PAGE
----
Take, for example, the iPod. Or the iPhone. Or the iPad. Or any smartphone. You get the idea. These devices were invented to make life easier, better, more user-friendly. We thought we were saving ourselves time and trouble by implementing pieces of technology that would allow us to bank remotely or communicate via email in the grocery line. We created iTunes, a one-stop shop, sample, and storage program for all our musical needs. But when these widgets and whatsits don’t perform at our level of expectation, when the downloads take too long, when the battery drains itself, do we calmly and rationally seek other avenues for obtaining what we want? Or do we lash out at the computer, phone, or mp3 player in hopes that it will respond to our baleful coercing?

The self-checkout line also serves to call into question our dependence on ourselves versus our dependence on technology. We approach the self-checkout with the utmost optimism. Finally a way to ensure that we are not overcharged for glass cleaner and that our milk is double-bagged before we leave the store. We begin the checkout process only to find a few minutes later that our enthusiasm has confused the computer. We have, in our haste to be our most efficient selves, placed too many unidentified items in the bagging area. When we attempt to remedy the problem, we only exacerbate the situation, further confusing the computer. At this point, we are forced to wait for the checkout attendant to sidle over and fix the problem. Perhaps the regular checkout line would have been faster?

These advancements, such as they are, were created to help with the headaches of life, not cause them. And for the most part, we can derive a sense of satisfaction with the ease they sometimes create. But when we take that ease for granted, we allow ourselves to become fully dependent on their capabilities. Or incapabilities, as the case may be. In the name of efficiency we create time-saving devices, and we apply ourselves to them with the utmost confidence in their productivity. But how much time are we losing? How much self-reliance are we sacrificing? And do we even notice?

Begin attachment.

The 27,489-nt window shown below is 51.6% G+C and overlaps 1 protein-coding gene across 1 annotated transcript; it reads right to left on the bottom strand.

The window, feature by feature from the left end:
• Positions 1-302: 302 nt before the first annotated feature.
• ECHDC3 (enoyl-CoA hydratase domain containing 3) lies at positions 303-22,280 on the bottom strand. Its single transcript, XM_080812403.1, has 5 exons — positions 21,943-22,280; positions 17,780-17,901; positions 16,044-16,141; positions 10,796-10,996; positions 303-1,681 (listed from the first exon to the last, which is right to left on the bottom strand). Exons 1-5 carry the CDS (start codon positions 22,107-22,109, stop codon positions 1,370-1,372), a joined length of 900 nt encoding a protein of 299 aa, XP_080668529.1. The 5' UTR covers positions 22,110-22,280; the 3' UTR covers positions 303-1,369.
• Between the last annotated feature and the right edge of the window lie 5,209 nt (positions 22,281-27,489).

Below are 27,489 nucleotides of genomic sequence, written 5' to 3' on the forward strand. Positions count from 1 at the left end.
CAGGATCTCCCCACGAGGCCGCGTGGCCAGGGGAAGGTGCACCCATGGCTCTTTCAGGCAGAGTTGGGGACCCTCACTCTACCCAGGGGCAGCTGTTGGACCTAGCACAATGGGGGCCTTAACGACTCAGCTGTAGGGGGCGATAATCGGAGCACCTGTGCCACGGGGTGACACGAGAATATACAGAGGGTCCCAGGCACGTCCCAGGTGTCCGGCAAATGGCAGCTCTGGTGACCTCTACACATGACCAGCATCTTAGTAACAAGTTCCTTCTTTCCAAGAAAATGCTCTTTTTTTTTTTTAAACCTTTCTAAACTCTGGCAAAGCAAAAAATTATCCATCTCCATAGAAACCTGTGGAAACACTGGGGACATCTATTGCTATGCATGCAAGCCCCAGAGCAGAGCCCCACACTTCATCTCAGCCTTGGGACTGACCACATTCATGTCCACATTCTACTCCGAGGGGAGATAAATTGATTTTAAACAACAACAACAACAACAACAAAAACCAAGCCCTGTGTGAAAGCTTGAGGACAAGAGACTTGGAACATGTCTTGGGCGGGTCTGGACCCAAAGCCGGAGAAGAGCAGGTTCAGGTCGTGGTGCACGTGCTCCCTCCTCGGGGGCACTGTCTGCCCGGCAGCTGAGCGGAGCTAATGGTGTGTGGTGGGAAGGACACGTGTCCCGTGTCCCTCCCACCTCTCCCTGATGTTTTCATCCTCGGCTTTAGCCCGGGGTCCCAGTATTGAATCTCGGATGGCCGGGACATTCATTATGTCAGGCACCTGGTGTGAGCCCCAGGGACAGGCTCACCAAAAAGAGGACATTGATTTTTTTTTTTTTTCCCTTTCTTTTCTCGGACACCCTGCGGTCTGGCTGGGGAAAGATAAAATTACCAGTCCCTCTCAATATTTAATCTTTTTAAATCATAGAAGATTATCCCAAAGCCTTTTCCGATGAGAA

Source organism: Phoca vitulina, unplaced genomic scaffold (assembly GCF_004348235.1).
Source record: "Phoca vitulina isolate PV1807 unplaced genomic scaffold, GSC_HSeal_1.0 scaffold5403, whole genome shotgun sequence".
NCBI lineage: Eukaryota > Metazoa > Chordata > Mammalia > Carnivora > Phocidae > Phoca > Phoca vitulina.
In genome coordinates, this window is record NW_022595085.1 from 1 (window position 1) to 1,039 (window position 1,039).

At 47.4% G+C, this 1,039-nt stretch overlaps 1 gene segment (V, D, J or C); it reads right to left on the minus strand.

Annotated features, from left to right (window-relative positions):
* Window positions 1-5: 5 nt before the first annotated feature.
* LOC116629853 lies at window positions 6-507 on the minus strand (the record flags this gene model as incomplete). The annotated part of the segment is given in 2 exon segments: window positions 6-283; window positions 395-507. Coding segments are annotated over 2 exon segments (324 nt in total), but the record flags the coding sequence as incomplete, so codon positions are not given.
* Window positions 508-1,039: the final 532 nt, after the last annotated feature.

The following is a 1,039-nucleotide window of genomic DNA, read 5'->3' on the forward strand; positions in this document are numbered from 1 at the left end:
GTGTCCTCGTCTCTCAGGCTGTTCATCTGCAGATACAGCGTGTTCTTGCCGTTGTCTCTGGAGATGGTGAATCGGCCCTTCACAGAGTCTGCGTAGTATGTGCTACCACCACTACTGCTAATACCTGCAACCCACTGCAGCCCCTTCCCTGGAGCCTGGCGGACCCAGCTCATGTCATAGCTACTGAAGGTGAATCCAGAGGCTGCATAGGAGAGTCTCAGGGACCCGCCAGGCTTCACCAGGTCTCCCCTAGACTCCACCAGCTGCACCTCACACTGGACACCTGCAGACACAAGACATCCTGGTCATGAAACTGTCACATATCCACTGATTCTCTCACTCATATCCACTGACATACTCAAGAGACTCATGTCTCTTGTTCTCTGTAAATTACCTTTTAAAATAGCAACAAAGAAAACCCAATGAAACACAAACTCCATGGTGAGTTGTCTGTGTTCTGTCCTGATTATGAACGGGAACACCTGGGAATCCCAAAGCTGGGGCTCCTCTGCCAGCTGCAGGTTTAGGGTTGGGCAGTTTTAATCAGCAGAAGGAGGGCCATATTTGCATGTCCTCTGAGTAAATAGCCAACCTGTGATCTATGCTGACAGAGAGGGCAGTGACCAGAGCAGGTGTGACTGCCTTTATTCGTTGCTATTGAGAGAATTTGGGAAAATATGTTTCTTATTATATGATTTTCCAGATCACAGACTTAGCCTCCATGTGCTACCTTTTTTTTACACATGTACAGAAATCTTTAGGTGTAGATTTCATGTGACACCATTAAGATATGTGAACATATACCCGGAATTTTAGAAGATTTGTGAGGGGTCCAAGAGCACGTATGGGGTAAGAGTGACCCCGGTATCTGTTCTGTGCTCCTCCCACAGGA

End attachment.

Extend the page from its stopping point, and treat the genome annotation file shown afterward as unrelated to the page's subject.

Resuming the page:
Fiction Friday: Tough Defense Part 2

Tough Defense Part 1

“Good morning, counselors,” she lied, stepping into the conference room.

Stuart Chapman, the lead prosecutor, and his co-counsel stood to greet her.

“Don’t get up gentlemen. This meeting shouldn’t take long.”

“As you know, Ms. Malloy, our offer is very generous. We have clearly allowed more leniency than is due a client of this…kind.” Lance Rivers, the co-counsel, was the very picture of a legal parasite. He was too short for his attitude, and his face was drawn and pale. The hollows of his cheeks and the dark circles under his eyes lent him more ferocity than anything his dim intellect could have conjured.

All Charlotte could do was stare pointedly at Stuart. Why was the co-counsel doing all the talking?

“I’m very well aware of what you’ve offered my client,” Charlotte said. “But we’re not interested.”

At this, Stuart’s confidence flickered. She knew he’d not been expecting this from her.

“Now wait a minute, Charlotte,” he began. As quickly as he was caught off guard, he just as easily reassumed his composure. “Lester made that man disappear. He couldn’t pay up, and Lester, well, God only knows what Lester did with him ’cause now we can’t find him. You know as well as we do that this is a sweet deal for a guy like that.”

She cut him off, “Mr. Chapman, we have studied your offer extensively, and we find it unacceptable. End of story. What you see as a generous offer my client sees as patronizing injustice. I’m sorry, fellas. There will be no deal struck here today. See you in court.”